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A private island is not beyond reach
You can own one at less than the price of an average one-bedroom flat in London
Suparna Goswami Bhattacharya
October 21, 2015: For most of us, owning a private island has been no less than a very-expensive dream, which more often than not we do not pay much attention to. Instead, we concentrate on more achievable things like owning a plush flat or a fancy car. However, now you can own a private island at less than the price of an average one-bedroom flat in London. Come to think of it, 65% of private islands currently for sale are priced below $500,000 (£325,000).
There are close to 200 countries. Of these, only around 40 can lay claim to one or more private islands. Moreover, only 5% among these are considered to be of good quality — easily accessible, have utilities like electricity, water on site, stable political regime and access to medical facilities. Yet, despite the limited numbers, the prices of these islands have not accelerated much over the years.
In the early 2000s, owning a private island was nothing short of a trophy for millionaires. However, post the global financial crisis, the recession reduced demand and the wealthy started looking for safer havens, such as high-end homes in London, Hong Kong and New York, as a means to protect their wealth. “Weaker demand has led to slower sales volumes, which in turn has meant prices have dipped,” says Kate Everett Allen, Partner, Knight Frank LLP.
Other property assets which high net worth individuals (HNWIs) bought during this period were lifestyle homes, such as ski homes, vineyards and high value homes on established islands such as the Caribbean, Mallorca, Ibiza and Bali, where the infrastructure is already in place.
Richard Vanhoff, island and resort specialist in Australia, feels “the global financial crisis provided a correction in the market place”. Private islands off the west coast of Scotland and Ireland continue to change hands for as little $470,000 and some, in parts of Canada, Fiji and Belize, go for significantly less.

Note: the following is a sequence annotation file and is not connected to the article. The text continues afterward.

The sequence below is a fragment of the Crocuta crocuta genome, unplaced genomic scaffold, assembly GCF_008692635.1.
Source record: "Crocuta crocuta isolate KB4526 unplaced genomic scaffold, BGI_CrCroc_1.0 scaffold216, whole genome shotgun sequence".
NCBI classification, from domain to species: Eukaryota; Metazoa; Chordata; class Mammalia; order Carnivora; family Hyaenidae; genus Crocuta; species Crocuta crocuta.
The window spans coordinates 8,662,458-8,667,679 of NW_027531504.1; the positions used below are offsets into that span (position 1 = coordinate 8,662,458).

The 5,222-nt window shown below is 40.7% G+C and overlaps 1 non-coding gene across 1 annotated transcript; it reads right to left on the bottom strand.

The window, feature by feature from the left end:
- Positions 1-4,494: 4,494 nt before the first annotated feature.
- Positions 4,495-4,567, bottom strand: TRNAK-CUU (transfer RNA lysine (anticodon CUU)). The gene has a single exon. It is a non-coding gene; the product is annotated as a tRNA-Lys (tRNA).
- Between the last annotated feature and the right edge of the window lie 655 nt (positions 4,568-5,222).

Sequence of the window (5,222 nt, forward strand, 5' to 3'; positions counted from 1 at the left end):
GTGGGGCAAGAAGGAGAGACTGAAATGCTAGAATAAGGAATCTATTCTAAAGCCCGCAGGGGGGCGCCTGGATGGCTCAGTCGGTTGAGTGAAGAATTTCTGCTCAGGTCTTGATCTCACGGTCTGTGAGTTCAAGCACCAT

Though islands which are considered attractive do generate interest, their sale can be a lengthy procedure as there are only a finite number of individuals who can afford them. Moreover, the ‘millennial’ generation, according to Allen, is showing a preference for renting, rather than buying private islands. “This is primarily because they don’t want to be tied to one particular area and also because it can be quite onerous to find a manager to maintain a private island between visits.”
Popular island destinations
British Virgin Islands
Farhad Vladi of Vladi Private Islands says the younger generation is more into renting of islands as they prefer to avoid responsibilities. “HNWIs also tend to rent islands as they typically stay there for approximately 10 days. With so many beautiful, fully-developed rental islands on the market, we’re certain this trend will continue to develop,” he says.
Although demand from HNWIs may have softened since 2008, correction in prices have led to increase in demand from NGOs, governments and conservationists, as they look to protect ecosystems and preserve their land.
Three years ago in the US, a national conservation organisation issued a strong plea to the public for donations to purchase an island. The public responded enthusiastically and together with the efforts of numerous government bodies and NGOs, it raised the $5,125,000 needed to purchase 97 acres of land and a small island.
In fact, governments and NGOs have long been a key buyer of private islands, but the number of purchases, particularly in North America, has increased significantly. According to Vladi Private Islands, between 2000 and 2004, governments, NGOs and conservation organisations bought 24 private islands. Between 2010 and 2014, this figure had increased to 92. North America alone saw an increase from 8 to 37 purchases in that period. Most purchases are driven by a desire to conserve the undisturbed ecosystems. These set of new buyers are definitely a hope for private island dealers, as they are generally recession-proof.
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